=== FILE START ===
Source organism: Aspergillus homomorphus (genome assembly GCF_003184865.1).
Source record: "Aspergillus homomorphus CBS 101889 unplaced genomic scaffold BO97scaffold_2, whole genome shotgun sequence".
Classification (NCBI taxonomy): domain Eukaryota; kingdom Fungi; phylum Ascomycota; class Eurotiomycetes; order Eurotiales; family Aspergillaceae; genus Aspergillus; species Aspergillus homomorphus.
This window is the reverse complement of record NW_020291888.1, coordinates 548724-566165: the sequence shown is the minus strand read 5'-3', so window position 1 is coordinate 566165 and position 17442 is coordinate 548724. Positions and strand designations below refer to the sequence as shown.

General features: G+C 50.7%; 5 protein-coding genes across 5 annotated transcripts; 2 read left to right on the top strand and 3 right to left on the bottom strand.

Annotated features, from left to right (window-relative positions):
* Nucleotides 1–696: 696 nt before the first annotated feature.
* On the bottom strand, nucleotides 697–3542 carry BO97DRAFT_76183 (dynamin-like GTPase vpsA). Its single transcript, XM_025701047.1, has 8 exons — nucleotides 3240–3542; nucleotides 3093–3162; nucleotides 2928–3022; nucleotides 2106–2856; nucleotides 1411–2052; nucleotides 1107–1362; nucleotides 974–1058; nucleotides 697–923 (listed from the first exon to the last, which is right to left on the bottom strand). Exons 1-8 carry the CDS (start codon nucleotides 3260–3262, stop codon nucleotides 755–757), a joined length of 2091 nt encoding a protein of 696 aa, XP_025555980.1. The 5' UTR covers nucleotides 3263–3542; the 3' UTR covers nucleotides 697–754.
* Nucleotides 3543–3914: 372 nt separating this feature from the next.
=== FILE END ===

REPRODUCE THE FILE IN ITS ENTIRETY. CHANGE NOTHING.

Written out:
Source organism: Aspergillus homomorphus (genome assembly GCF_003184865.1).
Source record: "Aspergillus homomorphus CBS 101889 unplaced genomic scaffold BO97scaffold_2, whole genome shotgun sequence".
Classification (NCBI taxonomy): domain Eukaryota; kingdom Fungi; phylum Ascomycota; class Eurotiomycetes; order Eurotiales; family Aspergillaceae; genus Aspergillus; species Aspergillus homomorphus.
This window is the reverse complement of record NW_020291888.1, coordinates 548724-566165: the sequence shown is the minus strand read 5'-3', so window position 1 is coordinate 566165 and position 17442 is coordinate 548724. Positions and strand designations below refer to the sequence as shown.

General features: G+C 50.7%; 5 protein-coding genes across 5 annotated transcripts; 2 read left to right on the top strand and 3 right to left on the bottom strand.

Annotated features, from left to right (window-relative positions):
* Nucleotides 1–696: 696 nt before the first annotated feature.
* On the bottom strand, nucleotides 697–3542 carry BO97DRAFT_76183 (dynamin-like GTPase vpsA). Its single transcript, XM_025701047.1, has 8 exons — nucleotides 3240–3542; nucleotides 3093–3162; nucleotides 2928–3022; nucleotides 2106–2856; nucleotides 1411–2052; nucleotides 1107–1362; nucleotides 974–1058; nucleotides 697–923 (listed from the first exon to the last, which is right to left on the bottom strand). Exons 1-8 carry the CDS (start codon nucleotides 3260–3262, stop codon nucleotides 755–757), a joined length of 2091 nt encoding a protein of 696 aa, XP_025555980.1. The 5' UTR covers nucleotides 3263–3542; the 3' UTR covers nucleotides 697–754.
* Nucleotides 3543–3914: 372 nt separating this feature from the next.